When I hooked back onto the Annalong valley trail the high winds were once again battering me. At least this time I had already made my descent however and was only walking along a flat, well trodden path.
I reached Cove Cave and Chris and his friend Deborah had already began to descend the gully. I headed over towards them when I heard Chris shout in his country brogue “I’ve wrecked me ankle!”
We sat down in Chris’ bright yellow bothy bag, waiting to see if it was merely a sprain which would pass or something more serious. After a few minutes rest we realised the ankle was not going to be able to bear weight. I had no reception but luckily Deborah did. She phoned mountain rescue and gave them our location. We sat and waited in the bothy bag, the fierce winds flapping it around ferociously. Were it not for the protection of the bothy, sitting around in such high wind would definitely have lowered our body temperatures to uncomfortable levels!
I offered Chris a cup of tea or some food as I had packed for a two day trip and had plenty left. He said he felt fine however and was happy just to wait it out.
Before long we saw the lights of the new Mourne Mountain Rescue Team Landrover making its way up the track at an impressive speed. The team got out and started moving towards us. Fellow HikersBlog author Eamonn was first on the scene. Chris laughed about three guys from HikersBlog being in the one place by chance, One dropping by, one being rescued and the other doing the rescuing!
The MMRT assessed Chris’ situation and immobilised his ankle, then moved him into the stretcher. Chris laughed and joked the whole time, true to his usual form. Once Chris was secured the stretcher was on its way back to the landrover. To my surprise I was asked to carry a corner of the stretcher and I jumped at the opportunity. Chris is a pretty big fellow and the more help the better. Still carrying the camping pack, the shortcomings of my lightweight Merrell Grassbows became evident. When at the back of a stretcher you have pretty much no choice in foot placement.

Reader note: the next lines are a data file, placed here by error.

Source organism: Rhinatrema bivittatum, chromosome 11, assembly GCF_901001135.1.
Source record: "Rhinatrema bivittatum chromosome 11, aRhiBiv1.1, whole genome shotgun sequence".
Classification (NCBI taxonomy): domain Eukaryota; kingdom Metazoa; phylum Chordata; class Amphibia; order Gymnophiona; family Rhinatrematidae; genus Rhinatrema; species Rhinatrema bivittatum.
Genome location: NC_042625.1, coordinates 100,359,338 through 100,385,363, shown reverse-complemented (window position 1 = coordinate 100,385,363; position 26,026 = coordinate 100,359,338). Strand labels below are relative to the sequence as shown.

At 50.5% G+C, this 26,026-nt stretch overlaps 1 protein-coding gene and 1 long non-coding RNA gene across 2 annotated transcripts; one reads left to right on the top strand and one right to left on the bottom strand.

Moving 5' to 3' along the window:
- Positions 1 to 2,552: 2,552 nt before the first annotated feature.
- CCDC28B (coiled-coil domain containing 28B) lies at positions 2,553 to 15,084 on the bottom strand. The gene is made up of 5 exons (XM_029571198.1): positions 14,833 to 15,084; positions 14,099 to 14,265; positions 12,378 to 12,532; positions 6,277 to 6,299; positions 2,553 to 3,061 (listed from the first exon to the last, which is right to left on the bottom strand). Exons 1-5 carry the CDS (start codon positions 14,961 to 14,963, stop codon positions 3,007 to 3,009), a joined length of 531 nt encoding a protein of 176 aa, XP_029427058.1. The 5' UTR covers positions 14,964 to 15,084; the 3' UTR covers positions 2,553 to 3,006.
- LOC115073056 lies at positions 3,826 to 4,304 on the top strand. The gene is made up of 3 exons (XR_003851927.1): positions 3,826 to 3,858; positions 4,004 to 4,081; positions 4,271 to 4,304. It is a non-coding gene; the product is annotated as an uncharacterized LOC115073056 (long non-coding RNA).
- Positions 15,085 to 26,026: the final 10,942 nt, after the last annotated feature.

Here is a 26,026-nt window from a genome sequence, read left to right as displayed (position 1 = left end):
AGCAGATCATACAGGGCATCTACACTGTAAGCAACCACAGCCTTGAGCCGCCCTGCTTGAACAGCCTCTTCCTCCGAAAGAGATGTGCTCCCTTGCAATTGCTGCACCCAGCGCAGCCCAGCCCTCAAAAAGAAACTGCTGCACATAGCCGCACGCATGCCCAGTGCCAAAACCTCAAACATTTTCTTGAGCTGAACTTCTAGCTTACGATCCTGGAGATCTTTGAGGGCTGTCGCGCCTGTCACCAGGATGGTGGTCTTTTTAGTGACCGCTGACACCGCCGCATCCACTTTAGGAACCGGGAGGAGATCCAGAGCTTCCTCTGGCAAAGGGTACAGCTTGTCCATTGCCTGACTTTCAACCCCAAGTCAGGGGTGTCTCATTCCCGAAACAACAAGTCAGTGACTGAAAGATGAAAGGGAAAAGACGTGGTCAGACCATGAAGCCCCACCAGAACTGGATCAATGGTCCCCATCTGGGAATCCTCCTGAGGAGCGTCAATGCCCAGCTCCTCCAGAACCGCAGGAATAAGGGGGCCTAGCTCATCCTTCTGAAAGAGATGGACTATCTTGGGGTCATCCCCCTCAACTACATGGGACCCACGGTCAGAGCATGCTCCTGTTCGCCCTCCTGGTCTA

You really do need a good stiff, sturdy boot when dealing with this amount of weight. We loaded Chris into the landrover and Eamonn and I got a chance to chat as we followed it down the track. Eamonn convinced me to start wearing my Mantas more often when wearing a heavy pack, by walking over to a sloped rock and standing on it with the outer edge of his boot. A stiff boot definitely brings less comfort, but having those extra options for foot placement is invaluable when carrying weight. It was great to see Eamonn on a chance encounter, although it was unfortunate the circumstances weren’t a little more positive.
Reaching my final destination for night two we came across Dave (Yak) and Jonno and his son Pete from Ni-Wild. They had been over on Binnian exploring the villages and had seen the rescue unfold from there. Yak had left his pack in Jonno’s car at Carrick Little so I walked with them to the car. It was fantastic to run into another group of friends over the course of the trip and I really enjoyed catching up with Jonno and Pete. Realising that Yak would be camping with me lifted my spirits too, as fellow HikersBlog author John wasn’t due to join me until very late in the evening.
Probably noticing I was a little beaten from lugging a pack all over the Mournes and skipping lunch, Jonno offered to drive Yak and I to the quarter road filling station and back to get supplies. At this point I would have eaten anything, but just hadn’t had the chance to stop and boil up the stove. We gratefully accepted Jonno’s offer and picked up all manner of rubbish at the filling station. Donuts, Malteser squares, Oreos. Anything which would rapidly get some sugar back into my tired muscles before I tanked was on the menu.
Jonno drove us back to Carrick Little and was on his way home as we started back up the track. I decided to eat a couple of the donuts while I walked and undoubtedly it was a hilarious sight. I wish Yak had have turned his camera on me for a few moments as I’m sure the sight of me at that point would be amusing to look back on.
After the drama of the rescue, strolling along the path with Yak and reminiscing on our past walks was the perfect way to wind down for the evening. We strolled into Hotel Annalong (Annalong wood) and fired up the stove, getting some hot ration packs and a few sweet treats into us to restore our energy.